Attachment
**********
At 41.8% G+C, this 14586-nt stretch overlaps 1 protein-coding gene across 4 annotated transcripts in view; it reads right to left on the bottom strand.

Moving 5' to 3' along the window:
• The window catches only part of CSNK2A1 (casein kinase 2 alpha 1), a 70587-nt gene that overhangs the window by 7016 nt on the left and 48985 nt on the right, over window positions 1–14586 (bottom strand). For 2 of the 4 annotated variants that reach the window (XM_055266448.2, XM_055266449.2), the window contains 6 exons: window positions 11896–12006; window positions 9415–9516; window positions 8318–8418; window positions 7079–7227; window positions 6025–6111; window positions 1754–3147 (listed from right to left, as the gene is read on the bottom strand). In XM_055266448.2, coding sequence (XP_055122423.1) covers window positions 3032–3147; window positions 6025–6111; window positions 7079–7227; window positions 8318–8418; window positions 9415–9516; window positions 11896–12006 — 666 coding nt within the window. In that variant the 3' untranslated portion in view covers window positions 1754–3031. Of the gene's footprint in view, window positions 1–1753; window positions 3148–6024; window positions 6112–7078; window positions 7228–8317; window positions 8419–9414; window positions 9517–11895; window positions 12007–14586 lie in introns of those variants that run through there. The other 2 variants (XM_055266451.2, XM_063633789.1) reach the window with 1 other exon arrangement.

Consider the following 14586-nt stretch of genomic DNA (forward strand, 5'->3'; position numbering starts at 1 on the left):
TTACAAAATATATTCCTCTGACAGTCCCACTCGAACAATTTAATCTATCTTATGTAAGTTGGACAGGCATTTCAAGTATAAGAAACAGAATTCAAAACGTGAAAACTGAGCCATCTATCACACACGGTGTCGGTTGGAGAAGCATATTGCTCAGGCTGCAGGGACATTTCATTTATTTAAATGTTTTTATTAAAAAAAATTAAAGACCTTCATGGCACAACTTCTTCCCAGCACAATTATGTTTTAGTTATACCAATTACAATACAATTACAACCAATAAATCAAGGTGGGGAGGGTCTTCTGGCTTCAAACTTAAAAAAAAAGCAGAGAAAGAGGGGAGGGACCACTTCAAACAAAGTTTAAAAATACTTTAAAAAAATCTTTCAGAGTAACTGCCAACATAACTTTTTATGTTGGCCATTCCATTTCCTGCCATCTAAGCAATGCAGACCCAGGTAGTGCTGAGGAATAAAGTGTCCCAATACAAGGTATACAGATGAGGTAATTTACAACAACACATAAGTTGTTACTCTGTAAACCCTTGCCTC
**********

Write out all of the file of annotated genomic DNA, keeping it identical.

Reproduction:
At 41.8% G+C, this 14586-nt stretch overlaps 1 protein-coding gene across 4 annotated transcripts in view; it reads right to left on the bottom strand.

Moving 5' to 3' along the window:
• The window catches only part of CSNK2A1 (casein kinase 2 alpha 1), a 70587-nt gene that overhangs the window by 7016 nt on the left and 48985 nt on the right, over window positions 1–14586 (bottom strand). For 2 of the 4 annotated variants that reach the window (XM_055266448.2, XM_055266449.2), the window contains 6 exons: window positions 11896–12006; window positions 9415–9516; window positions 8318–8418; window positions 7079–7227; window positions 6025–6111; window positions 1754–3147 (listed from right to left, as the gene is read on the bottom strand). In XM_055266448.2, coding sequence (XP_055122423.1) covers window positions 3032–3147; window positions 6025–6111; window positions 7079–7227; window positions 8318–8418; window positions 9415–9516; window positions 11896–12006 — 666 coding nt within the window. In that variant the 3' untranslated portion in view covers window positions 1754–3031. Of the gene's footprint in view, window positions 1–1753; window positions 3148–6024; window positions 6112–7078; window positions 7228–8317; window positions 8419–9414; window positions 9517–11895; window positions 12007–14586 lie in introns of those variants that run through there. The other 2 variants (XM_055266451.2, XM_063633789.1) reach the window with 1 other exon arrangement.

Consider the following 14586-nt stretch of genomic DNA (forward strand, 5'->3'; position numbering starts at 1 on the left):
TTACAAAATATATTCCTCTGACAGTCCCACTCGAACAATTTAATCTATCTTATGTAAGTTGGACAGGCATTTCAAGTATAAGAAACAGAATTCAAAACGTGAAAACTGAGCCATCTATCACACACGGTGTCGGTTGGAGAAGCATATTGCTCAGGCTGCAGGGACATTTCATTTATTTAAATGTTTTTATTAAAAAAAATTAAAGACCTTCATGGCACAACTTCTTCCCAGCACAATTATGTTTTAGTTATACCAATTACAATACAATTACAACCAATAAATCAAGGTGGGGAGGGTCTTCTGGCTTCAAACTTAAAAAAAAAGCAGAGAAAGAGGGGAGGGACCACTTCAAACAAAGTTTAAAAATACTTTAAAAAAATCTTTCAGAGTAACTGCCAACATAACTTTTTATGTTGGCCATTCCATTTCCTGCCATCTAAGCAATGCAGACCCAGGTAGTGCTGAGGAATAAAGTGTCCCAATACAAGGTATACAGATGAGGTAATTTACAACAACACATAAGTTGTTACTCTGTAAACCCTTGCCTC